The big data market is set to be worth $66.8 billion by 2021. The proliferation of the internet and smartphones means that customers are leaving a trail of data wherever they may browse. It’s something that marketers have quickly picked up on, investing heavily in data farming and analysis tools.

With the trend towards personalized marketing communication, businesses must now go deeper and deeper into data to find usable gems. The more personalized they can make their messaging, the easier the sell. But the deeper they go, the greater the chance of infringing on privacy. It’s a fine line.

Related: 5 easy ways to fight cybercrime

Why big data privacy matters

Let’s take a moment to consider the DIKW (Data, Information, Knowledge, Wisdom) Pyramid. Many of the biggest concerns with data privacy lie in the first tier: data. This relates to things like your social security number, your home address, and your mobile phone number. It’s likely that these lie in multiple databases out there. And if one of these databases were breached, then you might encounter a problem. But otherwise, it’s quite harmless.

The next tier of the pyramid is information. It’s here where data becomes actionable. People don’t find raw data useful. They want to know what to do as a result of said data. Displaying a map of your location is all well and good, but it would be far better if your GPS would direct you based on that data.

In the tier of knowledge, we start connecting the dots of people’s lives – their interests, online behavior, shopping habits, political or religious views. The final tier of wisdom uses this knowledge to build a personal profile. Even without the risk of a data breach, most people would feel very uncomfortable knowing someone or something knows that much about them. It’s easy to see how someone knowing all the details of your life may be encroaching on your privacy.

The trade off

They call it the Grand Bargain: When people use their personal details as currency in exchange for a ‘free’ service. What’s the harm? Sure, it’s a little creepy that websites know so much about you. But the devious ad that marketers tailor for you using this information only takes one click to remove. There are so many benefits to the Grand Bargain. Cast your mind back a few years when GPS devices were expensive and exclusive devices. Now, Google Maps and Waze are all but ubiquitous and free. OK, maybe not free – we’re paying with our valuable data in the form of geolocations. But with that knowledge, they can improve the functionality and convenience of the app, and even give you real-time ads for the nearest Dunkin Donuts or Walmart.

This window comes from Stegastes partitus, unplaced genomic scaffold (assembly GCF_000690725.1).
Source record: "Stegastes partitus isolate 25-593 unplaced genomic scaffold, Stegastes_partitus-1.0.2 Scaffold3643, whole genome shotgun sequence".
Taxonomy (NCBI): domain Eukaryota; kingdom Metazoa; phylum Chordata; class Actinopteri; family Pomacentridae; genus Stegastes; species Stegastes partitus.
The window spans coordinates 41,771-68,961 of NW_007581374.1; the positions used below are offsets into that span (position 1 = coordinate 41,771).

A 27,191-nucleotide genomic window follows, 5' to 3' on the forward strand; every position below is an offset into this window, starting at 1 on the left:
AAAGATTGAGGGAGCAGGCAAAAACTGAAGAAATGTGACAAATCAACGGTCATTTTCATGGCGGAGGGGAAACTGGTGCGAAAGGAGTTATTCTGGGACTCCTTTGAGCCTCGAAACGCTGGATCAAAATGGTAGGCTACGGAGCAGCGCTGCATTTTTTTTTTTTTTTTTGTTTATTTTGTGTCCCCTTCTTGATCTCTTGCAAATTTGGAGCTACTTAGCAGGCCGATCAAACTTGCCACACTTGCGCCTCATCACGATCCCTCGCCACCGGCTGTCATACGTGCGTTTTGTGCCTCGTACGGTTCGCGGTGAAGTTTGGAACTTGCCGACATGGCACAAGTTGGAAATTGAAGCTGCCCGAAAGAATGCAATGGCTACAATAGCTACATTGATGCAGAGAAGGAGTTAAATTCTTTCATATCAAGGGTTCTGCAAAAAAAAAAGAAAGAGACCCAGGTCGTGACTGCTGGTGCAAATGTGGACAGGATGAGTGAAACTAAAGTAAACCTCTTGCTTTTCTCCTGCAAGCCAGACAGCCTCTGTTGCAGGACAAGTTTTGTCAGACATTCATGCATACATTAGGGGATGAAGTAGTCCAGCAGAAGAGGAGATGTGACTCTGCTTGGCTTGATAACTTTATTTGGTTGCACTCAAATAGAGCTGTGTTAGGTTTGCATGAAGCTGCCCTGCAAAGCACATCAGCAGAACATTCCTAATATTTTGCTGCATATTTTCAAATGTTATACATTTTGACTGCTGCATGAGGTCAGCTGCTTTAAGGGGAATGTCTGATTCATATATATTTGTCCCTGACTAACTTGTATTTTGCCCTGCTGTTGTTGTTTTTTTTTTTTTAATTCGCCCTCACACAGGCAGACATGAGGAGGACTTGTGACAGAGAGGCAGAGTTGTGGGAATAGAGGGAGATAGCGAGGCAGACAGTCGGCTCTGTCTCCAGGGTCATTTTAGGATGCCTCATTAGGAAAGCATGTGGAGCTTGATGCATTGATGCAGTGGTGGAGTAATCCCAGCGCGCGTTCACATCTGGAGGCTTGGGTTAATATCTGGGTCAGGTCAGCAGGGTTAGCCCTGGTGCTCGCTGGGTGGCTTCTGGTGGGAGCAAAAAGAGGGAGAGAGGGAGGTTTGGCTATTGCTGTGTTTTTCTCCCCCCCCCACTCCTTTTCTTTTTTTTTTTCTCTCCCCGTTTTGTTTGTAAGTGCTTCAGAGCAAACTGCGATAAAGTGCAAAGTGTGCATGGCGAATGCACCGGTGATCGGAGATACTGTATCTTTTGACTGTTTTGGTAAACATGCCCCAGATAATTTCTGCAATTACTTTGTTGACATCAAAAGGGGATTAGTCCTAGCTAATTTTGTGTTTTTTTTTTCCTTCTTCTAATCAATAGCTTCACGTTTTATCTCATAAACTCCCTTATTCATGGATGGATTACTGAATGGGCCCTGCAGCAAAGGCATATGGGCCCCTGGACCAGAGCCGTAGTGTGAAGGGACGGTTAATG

But, my privacy?

Despite big data being used to streamline the connection between marketers and customers, there are obvious major drawbacks to having marketers know so much about you. One of these is privacy. Or lack thereof. This is why it’s vital that companies actively demonstrate transparency and accountability to customers when dealing with this data. Jon Geater, CTO of Thales e-Security, suggests that new legislation in America will put more pressure on organizations to do so.

“Companies now have an even greater obligation to protect the personal information entrusted to them by their customers, regardless of how it’s processed,” says Geater. “The new legislation also makes it clear that companies can outsource their risk, but can’t escape their responsibility.”

But even the most successful companies have difficulty protecting their customers’ information from security breaches.

It’s a matter of national security

There’s also the national security argument for big data. Edward Snowden blew the whistle on the National Security Agency (NSA) and other big government agencies which were doing wholesale surveillance of American citizens. They were sucking up enormous amounts of data in the hopes that they could detect patterns or anomalies leading to the prevention of terror attacks. But their methods were somewhat unethical. They could access private cameras and microphones, even if the devices weren’t on or activated. Think about the ramifications of this the next time you and your significant other enjoy a bit of intimacy. Where’s your phone? Next to your bed? Is someone watching? Listening?
The mismanagement of big data can cripple a company – from hefty financial fines to irreversible reputational damage. If you’re curious to learn more about cyber security in the current digital age then read our latest article on the subject. It outlines seven ways to protect your business from data breaches and keep your customers’ data safe.

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